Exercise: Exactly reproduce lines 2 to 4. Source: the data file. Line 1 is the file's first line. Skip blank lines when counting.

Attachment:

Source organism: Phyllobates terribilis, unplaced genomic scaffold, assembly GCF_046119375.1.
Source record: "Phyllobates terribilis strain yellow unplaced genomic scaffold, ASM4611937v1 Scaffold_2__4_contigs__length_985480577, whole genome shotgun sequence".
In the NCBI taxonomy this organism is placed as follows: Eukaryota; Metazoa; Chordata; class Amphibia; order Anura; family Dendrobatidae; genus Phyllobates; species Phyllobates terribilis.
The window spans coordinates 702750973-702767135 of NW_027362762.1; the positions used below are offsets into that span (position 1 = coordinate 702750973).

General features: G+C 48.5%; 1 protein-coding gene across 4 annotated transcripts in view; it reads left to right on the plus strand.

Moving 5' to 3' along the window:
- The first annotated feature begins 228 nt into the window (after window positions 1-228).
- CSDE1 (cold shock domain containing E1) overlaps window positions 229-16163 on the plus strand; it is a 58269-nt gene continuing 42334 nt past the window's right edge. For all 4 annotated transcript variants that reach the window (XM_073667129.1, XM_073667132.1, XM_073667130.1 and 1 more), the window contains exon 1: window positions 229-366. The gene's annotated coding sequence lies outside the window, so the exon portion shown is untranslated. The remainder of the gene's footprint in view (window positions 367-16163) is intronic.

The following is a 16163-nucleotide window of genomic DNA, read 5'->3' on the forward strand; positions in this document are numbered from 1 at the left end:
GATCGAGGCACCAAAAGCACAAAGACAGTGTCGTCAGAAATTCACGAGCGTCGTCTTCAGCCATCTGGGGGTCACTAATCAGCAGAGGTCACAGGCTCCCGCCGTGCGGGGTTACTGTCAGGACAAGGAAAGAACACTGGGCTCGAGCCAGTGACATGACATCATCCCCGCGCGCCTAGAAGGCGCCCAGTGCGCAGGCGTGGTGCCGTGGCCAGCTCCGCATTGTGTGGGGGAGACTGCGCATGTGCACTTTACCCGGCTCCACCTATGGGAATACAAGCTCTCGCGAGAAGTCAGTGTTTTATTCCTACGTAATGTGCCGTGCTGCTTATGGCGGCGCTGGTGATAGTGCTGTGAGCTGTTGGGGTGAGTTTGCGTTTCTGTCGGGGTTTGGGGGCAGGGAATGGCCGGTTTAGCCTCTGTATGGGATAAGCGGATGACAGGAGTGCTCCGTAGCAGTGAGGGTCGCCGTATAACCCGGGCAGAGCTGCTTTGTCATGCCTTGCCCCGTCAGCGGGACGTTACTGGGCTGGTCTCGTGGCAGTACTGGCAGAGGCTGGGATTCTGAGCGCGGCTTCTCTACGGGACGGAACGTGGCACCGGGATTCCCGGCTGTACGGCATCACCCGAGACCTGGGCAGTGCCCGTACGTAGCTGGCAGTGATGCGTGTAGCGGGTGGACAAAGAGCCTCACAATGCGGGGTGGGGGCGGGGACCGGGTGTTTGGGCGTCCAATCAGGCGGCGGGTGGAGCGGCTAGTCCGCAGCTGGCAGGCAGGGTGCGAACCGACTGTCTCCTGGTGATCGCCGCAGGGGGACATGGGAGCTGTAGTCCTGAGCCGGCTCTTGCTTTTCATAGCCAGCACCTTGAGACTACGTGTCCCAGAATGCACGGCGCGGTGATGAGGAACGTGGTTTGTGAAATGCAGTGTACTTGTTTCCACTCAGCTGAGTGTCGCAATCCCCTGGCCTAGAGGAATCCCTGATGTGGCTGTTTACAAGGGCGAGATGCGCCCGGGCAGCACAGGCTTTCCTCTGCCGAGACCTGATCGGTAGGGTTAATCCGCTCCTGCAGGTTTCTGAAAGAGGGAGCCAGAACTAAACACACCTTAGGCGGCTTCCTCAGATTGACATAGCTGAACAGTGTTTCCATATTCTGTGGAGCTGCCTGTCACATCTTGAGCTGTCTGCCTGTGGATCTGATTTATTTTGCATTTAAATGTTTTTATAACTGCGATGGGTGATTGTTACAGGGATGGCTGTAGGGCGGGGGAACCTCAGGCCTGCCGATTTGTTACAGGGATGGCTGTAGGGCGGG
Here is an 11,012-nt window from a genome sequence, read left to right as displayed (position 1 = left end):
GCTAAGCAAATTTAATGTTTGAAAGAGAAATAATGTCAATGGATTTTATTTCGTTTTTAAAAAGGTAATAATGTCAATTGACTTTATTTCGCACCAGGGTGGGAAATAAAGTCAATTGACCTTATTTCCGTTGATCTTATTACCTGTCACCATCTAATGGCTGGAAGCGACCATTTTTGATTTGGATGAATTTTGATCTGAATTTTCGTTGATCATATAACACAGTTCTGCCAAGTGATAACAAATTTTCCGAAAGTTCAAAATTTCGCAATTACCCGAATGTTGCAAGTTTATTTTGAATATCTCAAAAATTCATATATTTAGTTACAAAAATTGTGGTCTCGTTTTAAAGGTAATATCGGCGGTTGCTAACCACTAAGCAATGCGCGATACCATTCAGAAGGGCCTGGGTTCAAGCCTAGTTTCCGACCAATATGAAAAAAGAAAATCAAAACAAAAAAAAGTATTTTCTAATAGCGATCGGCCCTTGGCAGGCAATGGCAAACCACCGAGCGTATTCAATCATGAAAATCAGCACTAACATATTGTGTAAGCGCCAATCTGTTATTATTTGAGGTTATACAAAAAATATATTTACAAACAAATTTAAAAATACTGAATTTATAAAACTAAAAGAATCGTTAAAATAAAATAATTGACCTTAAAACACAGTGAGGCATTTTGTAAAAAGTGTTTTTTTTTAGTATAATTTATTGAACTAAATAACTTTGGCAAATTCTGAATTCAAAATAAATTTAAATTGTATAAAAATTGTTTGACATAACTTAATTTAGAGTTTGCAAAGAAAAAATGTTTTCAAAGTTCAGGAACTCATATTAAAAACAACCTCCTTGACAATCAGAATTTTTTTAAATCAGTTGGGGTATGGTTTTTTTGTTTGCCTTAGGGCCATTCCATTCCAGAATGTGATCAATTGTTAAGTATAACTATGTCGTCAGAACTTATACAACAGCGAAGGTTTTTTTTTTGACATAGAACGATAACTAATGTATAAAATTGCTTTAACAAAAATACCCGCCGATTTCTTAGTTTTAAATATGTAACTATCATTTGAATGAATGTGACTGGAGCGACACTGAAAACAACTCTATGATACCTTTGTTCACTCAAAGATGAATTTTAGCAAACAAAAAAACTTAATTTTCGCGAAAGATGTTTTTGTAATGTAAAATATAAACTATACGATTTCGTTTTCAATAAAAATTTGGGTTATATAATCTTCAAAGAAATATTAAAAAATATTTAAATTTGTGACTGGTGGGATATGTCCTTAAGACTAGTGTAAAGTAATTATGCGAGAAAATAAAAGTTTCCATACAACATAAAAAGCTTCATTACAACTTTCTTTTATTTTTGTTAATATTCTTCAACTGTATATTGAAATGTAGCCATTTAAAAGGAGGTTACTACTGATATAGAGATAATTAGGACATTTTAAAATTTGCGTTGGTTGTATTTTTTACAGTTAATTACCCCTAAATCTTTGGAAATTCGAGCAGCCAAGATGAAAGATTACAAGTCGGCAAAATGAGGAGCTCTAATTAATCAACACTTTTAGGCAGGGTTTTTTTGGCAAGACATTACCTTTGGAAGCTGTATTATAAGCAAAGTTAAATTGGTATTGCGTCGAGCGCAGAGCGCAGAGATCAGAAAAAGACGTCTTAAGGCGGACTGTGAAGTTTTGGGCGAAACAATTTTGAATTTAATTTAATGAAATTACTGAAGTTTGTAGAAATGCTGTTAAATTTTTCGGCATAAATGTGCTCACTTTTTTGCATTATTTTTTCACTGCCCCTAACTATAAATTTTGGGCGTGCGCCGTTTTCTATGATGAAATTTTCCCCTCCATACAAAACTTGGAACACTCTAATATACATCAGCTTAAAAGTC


Source record: "Phyllobates terribilis strain yellow unplaced genomic scaffold, ASM4611937v1 Scaffold_2__4_contigs__length_985480577, whole genome shotgun sequence".
In the NCBI taxonomy this organism is placed as follows: Eukaryota; Metazoa; Chordata; class Amphibia; order Anura; family Dendrobatidae; genus Phyllobates; species Phyllobates terribilis.
The window spans coordinates 702750973-702767135 of NW_027362762.1; the positions used below are offsets into that span (position 1 = coordinate 702750973).